So does this mean that writing faster is BETTER? For me, maybe. However, everyone's writing process is different. Some people write super fast but then have a mess on their hands and edits are overwhelming. Let's face it, most NaNoWriMo novels are not ready for primetime for a long while, if ever. Some people write slower and need that time to get the story the way they want it. If it's your first or second novel you've ever written, I can almost guarantee that a quickly written book is not ready. I know I needed my time with Crash Into You to get it right. But as you write more, you learn more and get better at craft. (Caught Up In You is the 8th book I've written.)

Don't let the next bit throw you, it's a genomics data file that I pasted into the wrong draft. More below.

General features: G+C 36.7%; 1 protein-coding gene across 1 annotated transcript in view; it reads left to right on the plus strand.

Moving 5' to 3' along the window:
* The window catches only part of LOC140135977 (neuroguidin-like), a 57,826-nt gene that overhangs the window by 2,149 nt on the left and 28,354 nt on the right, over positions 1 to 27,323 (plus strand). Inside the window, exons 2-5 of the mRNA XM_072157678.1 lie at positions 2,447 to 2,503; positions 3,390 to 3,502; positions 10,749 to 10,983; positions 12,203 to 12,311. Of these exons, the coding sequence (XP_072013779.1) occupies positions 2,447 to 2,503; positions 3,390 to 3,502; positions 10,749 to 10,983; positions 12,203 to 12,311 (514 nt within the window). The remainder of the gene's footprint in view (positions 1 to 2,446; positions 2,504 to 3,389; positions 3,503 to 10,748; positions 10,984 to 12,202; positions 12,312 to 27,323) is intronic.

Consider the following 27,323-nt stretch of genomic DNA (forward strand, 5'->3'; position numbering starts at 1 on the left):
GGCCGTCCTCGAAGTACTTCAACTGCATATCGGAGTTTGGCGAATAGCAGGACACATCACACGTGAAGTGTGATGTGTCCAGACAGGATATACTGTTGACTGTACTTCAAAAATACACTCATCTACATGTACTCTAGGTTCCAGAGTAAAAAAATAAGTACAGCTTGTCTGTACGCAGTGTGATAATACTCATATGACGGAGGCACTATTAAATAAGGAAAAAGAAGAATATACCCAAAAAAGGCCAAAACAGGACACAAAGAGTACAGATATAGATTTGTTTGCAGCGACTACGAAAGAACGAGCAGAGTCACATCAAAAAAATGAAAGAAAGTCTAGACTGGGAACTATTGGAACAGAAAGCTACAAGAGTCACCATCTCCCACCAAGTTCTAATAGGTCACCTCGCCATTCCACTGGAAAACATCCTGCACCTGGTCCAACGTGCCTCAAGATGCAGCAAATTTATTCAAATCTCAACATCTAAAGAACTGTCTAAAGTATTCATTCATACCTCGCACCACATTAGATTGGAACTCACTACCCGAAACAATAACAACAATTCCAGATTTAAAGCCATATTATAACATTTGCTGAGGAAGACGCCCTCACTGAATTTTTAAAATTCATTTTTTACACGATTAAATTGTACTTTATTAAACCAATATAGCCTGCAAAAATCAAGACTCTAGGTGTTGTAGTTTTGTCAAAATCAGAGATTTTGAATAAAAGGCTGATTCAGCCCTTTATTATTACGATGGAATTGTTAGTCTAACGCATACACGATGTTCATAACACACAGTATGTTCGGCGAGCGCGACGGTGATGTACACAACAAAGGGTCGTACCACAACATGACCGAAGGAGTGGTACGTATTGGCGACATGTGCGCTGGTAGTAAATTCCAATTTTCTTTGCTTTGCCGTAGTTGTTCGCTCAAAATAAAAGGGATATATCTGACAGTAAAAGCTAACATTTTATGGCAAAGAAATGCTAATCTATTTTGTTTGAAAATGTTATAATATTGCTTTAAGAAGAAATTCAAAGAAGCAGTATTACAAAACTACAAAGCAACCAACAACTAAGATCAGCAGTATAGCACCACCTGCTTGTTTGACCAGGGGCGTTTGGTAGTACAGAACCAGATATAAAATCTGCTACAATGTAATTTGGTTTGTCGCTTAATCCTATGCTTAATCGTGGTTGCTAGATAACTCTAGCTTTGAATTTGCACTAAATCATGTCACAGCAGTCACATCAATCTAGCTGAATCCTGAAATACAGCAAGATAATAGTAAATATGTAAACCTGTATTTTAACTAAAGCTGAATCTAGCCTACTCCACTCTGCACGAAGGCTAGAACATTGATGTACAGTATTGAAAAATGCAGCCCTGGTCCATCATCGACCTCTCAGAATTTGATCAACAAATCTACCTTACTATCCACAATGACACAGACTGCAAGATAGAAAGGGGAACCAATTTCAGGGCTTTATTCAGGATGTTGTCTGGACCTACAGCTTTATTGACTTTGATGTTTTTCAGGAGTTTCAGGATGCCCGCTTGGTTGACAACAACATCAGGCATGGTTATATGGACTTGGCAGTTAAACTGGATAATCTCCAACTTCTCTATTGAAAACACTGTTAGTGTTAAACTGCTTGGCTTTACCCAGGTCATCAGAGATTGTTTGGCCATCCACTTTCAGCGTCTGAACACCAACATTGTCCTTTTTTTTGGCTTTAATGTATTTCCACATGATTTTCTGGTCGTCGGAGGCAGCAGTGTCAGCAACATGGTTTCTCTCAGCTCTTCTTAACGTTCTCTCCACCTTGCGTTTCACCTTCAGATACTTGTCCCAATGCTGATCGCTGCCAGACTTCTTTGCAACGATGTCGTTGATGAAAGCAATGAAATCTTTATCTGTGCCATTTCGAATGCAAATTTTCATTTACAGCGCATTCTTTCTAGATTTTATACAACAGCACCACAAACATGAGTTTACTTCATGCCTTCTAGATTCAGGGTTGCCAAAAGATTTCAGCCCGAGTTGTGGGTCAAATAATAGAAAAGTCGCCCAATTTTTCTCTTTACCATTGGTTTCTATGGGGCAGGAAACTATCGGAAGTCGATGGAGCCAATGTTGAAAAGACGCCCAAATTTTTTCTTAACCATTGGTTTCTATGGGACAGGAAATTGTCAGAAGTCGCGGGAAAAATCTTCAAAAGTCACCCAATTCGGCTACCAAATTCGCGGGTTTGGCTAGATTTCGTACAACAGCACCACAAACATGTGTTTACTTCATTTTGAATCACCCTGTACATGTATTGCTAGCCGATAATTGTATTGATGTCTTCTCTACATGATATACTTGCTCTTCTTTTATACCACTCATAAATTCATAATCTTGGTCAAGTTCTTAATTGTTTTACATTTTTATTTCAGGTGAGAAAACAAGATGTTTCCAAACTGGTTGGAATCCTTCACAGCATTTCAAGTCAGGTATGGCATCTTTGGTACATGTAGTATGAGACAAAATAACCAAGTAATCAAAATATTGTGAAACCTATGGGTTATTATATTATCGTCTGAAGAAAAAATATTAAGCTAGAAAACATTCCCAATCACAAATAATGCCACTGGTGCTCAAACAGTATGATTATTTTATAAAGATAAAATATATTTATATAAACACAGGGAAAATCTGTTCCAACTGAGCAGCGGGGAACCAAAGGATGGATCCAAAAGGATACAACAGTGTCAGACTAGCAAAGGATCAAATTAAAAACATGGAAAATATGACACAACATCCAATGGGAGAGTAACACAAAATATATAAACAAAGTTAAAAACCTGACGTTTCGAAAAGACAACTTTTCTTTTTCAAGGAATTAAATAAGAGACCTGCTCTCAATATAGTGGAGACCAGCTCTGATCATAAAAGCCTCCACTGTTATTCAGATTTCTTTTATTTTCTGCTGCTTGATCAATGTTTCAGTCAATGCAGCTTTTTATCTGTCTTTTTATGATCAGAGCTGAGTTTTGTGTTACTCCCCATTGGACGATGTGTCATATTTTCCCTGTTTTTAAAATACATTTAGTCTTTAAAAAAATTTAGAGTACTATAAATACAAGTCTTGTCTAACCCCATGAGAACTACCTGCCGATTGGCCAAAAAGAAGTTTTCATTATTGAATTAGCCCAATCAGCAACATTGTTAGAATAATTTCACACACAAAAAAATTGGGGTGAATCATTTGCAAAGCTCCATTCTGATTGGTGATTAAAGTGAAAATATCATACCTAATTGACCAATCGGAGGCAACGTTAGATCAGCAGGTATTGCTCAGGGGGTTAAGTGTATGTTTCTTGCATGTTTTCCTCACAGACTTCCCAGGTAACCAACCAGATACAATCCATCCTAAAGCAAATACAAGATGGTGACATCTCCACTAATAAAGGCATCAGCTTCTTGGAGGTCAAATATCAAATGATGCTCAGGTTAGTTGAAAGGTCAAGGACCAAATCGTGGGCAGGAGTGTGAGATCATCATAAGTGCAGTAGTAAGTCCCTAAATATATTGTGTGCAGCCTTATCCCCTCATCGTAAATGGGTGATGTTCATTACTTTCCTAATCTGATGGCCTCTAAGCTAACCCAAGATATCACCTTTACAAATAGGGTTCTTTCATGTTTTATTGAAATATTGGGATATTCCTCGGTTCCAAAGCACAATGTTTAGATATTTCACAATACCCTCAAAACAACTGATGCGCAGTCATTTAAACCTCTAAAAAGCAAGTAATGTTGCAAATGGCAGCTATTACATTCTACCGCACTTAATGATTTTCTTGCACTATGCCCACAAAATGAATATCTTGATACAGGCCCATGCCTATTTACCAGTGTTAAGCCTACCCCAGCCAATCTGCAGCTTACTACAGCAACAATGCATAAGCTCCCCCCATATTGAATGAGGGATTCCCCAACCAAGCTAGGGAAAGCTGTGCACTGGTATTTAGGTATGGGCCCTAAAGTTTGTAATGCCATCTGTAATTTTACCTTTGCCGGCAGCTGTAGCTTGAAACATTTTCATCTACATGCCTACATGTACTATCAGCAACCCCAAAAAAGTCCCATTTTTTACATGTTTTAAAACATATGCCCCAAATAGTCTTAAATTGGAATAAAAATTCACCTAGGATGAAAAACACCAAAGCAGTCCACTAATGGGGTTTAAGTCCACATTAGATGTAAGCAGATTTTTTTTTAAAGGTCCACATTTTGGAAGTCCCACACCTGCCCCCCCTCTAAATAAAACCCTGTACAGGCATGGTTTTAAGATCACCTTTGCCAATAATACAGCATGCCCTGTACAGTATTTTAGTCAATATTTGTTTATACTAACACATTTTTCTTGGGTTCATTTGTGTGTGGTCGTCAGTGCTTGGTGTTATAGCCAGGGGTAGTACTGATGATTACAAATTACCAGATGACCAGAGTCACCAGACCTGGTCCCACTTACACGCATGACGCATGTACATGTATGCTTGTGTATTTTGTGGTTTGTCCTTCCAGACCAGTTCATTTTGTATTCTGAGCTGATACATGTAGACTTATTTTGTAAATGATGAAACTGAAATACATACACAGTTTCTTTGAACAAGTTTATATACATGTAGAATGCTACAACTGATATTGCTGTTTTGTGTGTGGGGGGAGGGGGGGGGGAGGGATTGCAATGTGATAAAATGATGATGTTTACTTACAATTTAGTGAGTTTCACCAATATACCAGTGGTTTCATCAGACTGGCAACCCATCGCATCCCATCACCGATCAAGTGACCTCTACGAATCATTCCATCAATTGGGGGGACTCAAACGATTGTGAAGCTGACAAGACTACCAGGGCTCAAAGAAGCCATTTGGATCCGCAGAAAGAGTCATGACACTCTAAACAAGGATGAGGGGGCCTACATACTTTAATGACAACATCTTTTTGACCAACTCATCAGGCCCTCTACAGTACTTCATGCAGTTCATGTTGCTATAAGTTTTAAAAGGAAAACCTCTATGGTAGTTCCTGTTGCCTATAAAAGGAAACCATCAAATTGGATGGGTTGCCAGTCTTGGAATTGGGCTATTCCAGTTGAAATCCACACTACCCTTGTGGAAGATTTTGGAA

And most of all, realize that your current process isn't sacred or set in stone. Be open to trying new schedules or methods. If you had asked me two years ago, I would've said I was a slow writer who needed a minimum of 6 months to write a book (and that'd be pushing it.) I'd tell you that I was a pantser who could never do any pre-planning. I'd tell you I couldn't write a synopsis before writing a book. Now I'm writing 3-4 books a year, and though I'm still a pantser, I now pre-plan using the Save the Cat Beat Sheet and the Michael Hauge character profiles, which has been a tremendous help. And I write synopses to sell my books before they books are written (and kind of like writing them now).